Why not vim? Mostly because I learned emacs first. But also because emacs key bindings for cursor manipulation work in almost all text input forms on the Mac. That is, ctrl-k, ctrl-n, ctrl-e, ctrl-p, ctrl-d... they work in Google Docs, Gmail email editor, iTerm2, Chrome url input, etc. Vim key bindings work in Gmail for multi-selecting emails from a list, so I use them there, but for the most part it seems to me the broader digital world is more emacs-friendly. I map caps lock key to control so that my pinky doesn't get strained.

At Flexport, we use React, React Native, Expo, GraphQL, Ruby on Rails, PostgreSQL, Prettier, RuboCop, and many features of AWS. For Map Lamps, I've been using OpenStreetMap, Mapnik, Illustrator, Docker, Shopify, and Autodesk Fusion 360 for CAM drawings.

At the OS level, I use f.lux for blue-light reduction and Spectacle for window management.

For entertainment, I use Spotify, Pinterest, LibriVox, Hacker News, and a variety of health and finance subreddits. I've also recently gotten into the NYT Crossword puzzle app -- quite a challenge!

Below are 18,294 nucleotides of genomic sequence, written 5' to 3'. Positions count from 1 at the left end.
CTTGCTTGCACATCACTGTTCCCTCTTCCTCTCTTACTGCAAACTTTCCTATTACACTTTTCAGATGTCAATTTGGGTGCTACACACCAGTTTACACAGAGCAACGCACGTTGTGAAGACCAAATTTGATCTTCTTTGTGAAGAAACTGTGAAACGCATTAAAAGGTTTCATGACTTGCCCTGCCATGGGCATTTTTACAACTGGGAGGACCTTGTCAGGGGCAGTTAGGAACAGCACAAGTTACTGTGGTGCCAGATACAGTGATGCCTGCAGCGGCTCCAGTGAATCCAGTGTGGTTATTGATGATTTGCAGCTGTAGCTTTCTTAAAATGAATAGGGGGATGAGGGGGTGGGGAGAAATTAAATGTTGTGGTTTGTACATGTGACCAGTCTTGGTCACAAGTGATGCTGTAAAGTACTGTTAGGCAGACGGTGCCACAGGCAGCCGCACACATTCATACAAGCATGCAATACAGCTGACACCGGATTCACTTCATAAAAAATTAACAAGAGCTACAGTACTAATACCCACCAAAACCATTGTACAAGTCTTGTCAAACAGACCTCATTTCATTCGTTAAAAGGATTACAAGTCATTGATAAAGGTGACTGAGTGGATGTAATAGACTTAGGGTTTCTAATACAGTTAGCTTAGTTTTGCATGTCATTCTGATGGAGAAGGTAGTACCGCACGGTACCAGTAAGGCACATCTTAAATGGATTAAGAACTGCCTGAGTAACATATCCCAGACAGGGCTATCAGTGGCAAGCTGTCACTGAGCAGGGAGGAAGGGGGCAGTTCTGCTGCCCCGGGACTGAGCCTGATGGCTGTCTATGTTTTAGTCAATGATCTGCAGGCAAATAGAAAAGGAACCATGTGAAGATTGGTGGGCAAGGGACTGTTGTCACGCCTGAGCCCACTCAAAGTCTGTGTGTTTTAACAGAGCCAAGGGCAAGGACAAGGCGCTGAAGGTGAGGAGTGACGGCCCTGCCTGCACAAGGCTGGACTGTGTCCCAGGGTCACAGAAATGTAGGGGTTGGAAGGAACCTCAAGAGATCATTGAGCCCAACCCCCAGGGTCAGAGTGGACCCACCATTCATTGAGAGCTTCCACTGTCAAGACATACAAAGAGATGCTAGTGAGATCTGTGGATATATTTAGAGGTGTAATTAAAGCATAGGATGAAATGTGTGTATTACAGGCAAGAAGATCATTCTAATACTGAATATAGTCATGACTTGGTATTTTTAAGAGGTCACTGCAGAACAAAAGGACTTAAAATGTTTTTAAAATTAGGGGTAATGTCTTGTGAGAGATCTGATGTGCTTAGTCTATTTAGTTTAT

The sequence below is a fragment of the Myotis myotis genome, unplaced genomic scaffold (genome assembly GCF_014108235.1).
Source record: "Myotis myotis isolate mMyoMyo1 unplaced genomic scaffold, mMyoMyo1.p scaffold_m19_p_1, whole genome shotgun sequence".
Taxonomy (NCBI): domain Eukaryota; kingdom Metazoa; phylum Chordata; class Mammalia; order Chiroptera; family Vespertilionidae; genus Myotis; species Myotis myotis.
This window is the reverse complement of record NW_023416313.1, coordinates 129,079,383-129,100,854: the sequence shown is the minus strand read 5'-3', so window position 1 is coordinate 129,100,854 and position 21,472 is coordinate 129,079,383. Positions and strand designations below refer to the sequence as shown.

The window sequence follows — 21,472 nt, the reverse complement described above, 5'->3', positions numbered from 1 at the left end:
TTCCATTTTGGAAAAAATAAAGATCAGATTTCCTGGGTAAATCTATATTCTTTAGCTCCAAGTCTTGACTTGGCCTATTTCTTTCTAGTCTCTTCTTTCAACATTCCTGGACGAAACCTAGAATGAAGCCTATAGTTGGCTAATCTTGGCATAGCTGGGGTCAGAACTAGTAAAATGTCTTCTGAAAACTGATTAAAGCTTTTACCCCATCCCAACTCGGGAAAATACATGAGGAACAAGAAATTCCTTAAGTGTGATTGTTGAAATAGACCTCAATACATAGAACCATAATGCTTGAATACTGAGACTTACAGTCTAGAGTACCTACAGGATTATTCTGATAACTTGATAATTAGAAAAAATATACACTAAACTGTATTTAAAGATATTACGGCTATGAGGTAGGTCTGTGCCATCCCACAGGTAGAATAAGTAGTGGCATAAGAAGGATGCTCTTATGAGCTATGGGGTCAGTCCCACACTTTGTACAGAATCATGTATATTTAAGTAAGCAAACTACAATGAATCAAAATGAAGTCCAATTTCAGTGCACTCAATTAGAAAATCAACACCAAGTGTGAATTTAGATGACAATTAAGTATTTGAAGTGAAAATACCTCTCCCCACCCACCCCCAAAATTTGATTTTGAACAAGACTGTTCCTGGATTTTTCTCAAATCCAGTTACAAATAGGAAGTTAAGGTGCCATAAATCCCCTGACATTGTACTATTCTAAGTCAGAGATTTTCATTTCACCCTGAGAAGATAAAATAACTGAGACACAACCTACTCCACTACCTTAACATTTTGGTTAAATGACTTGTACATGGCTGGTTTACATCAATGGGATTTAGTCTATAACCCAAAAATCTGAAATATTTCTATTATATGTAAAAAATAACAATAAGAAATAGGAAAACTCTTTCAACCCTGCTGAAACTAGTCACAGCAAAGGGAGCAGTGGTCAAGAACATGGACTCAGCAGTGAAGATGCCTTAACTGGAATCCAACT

What would be your dream setup?

For me, the creative process is most rewarding when it's at the intersection of the digital and physical worlds. My current setup is great for digital production, but I have to either outsource or borrow space for physical production. So my dream would be to have a bigger workspace and more tools.

In particular, I'd love a large, bright, quiet indoor studio space adjacent to a heated garage with woodworking and metal fabrication tools. My own laser cutter and CNC router would be amazing, and maybe, somehow, if I achieve perfection in all the other crafts and needed a new form of frustration, a neon shop with a bombarder etc.

I'd want a bathroom in the same complex so I could shower and clean up right away. I hate the feeling of finishing shop work and being gross and sweaty and having to wait 45 minutes to put things into storage and get home to shower.

Ideally this place would be isolated in the middle of the forest with lots of windows and skylights, and also only a short drive from all my friends and family and a hardware store. And of course it would need extremely fast internet. Someday, perhaps!